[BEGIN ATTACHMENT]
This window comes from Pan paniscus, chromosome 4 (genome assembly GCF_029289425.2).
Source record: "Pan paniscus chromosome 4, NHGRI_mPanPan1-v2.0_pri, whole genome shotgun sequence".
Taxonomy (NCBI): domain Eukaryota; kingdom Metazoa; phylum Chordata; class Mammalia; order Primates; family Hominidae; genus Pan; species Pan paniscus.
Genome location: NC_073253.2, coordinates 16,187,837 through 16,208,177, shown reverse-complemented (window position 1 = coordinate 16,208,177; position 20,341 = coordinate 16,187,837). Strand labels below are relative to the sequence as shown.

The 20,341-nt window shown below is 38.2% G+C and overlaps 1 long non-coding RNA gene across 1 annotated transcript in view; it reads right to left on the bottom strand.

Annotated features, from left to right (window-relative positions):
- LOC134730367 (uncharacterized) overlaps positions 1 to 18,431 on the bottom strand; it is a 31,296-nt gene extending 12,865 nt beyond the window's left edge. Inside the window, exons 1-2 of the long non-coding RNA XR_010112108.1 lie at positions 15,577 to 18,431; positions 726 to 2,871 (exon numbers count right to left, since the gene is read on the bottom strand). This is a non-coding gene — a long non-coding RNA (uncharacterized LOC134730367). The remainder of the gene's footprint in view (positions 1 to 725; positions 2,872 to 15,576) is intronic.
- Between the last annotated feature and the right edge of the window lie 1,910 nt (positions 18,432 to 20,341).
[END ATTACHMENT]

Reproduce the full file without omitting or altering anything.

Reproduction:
This window comes from Pan paniscus, chromosome 4 (genome assembly GCF_029289425.2).
Source record: "Pan paniscus chromosome 4, NHGRI_mPanPan1-v2.0_pri, whole genome shotgun sequence".
Taxonomy (NCBI): domain Eukaryota; kingdom Metazoa; phylum Chordata; class Mammalia; order Primates; family Hominidae; genus Pan; species Pan paniscus.
Genome location: NC_073253.2, coordinates 16,187,837 through 16,208,177, shown reverse-complemented (window position 1 = coordinate 16,208,177; position 20,341 = coordinate 16,187,837). Strand labels below are relative to the sequence as shown.

The 20,341-nt window shown below is 38.2% G+C and overlaps 1 long non-coding RNA gene across 1 annotated transcript in view; it reads right to left on the bottom strand.

Annotated features, from left to right (window-relative positions):
- LOC134730367 (uncharacterized) overlaps positions 1 to 18,431 on the bottom strand; it is a 31,296-nt gene extending 12,865 nt beyond the window's left edge. Inside the window, exons 1-2 of the long non-coding RNA XR_010112108.1 lie at positions 15,577 to 18,431; positions 726 to 2,871 (exon numbers count right to left, since the gene is read on the bottom strand). This is a non-coding gene — a long non-coding RNA (uncharacterized LOC134730367). The remainder of the gene's footprint in view (positions 1 to 725; positions 2,872 to 15,576) is intronic.
- Between the last annotated feature and the right edge of the window lie 1,910 nt (positions 18,432 to 20,341).